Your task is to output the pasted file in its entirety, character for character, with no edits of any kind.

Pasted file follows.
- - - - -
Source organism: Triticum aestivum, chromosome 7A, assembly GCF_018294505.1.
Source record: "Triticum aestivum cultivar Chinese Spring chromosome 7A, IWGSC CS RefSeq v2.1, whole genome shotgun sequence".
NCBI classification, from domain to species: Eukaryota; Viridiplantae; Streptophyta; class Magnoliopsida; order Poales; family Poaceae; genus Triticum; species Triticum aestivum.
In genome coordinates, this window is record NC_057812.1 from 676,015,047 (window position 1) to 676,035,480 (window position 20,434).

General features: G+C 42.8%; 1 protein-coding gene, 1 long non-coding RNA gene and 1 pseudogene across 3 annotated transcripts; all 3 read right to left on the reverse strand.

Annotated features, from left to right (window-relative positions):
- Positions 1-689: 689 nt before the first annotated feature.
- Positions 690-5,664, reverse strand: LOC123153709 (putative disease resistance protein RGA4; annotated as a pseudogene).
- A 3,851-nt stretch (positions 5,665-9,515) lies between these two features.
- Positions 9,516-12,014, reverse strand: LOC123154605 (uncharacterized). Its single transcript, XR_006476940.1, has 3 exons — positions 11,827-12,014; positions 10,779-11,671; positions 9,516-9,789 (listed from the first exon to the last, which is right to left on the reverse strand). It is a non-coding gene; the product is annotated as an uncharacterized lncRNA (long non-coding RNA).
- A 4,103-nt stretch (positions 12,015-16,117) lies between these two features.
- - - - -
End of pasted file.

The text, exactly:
Source organism: Triticum aestivum, chromosome 7A, assembly GCF_018294505.1.
Source record: "Triticum aestivum cultivar Chinese Spring chromosome 7A, IWGSC CS RefSeq v2.1, whole genome shotgun sequence".
NCBI classification, from domain to species: Eukaryota; Viridiplantae; Streptophyta; class Magnoliopsida; order Poales; family Poaceae; genus Triticum; species Triticum aestivum.
In genome coordinates, this window is record NC_057812.1 from 676,015,047 (window position 1) to 676,035,480 (window position 20,434).

General features: G+C 42.8%; 1 protein-coding gene, 1 long non-coding RNA gene and 1 pseudogene across 3 annotated transcripts; all 3 read right to left on the reverse strand.

Annotated features, from left to right (window-relative positions):
- Positions 1-689: 689 nt before the first annotated feature.
- Positions 690-5,664, reverse strand: LOC123153709 (putative disease resistance protein RGA4; annotated as a pseudogene).
- A 3,851-nt stretch (positions 5,665-9,515) lies between these two features.
- Positions 9,516-12,014, reverse strand: LOC123154605 (uncharacterized). Its single transcript, XR_006476940.1, has 3 exons — positions 11,827-12,014; positions 10,779-11,671; positions 9,516-9,789 (listed from the first exon to the last, which is right to left on the reverse strand). It is a non-coding gene; the product is annotated as an uncharacterized lncRNA (long non-coding RNA).
- A 4,103-nt stretch (positions 12,015-16,117) lies between these two features.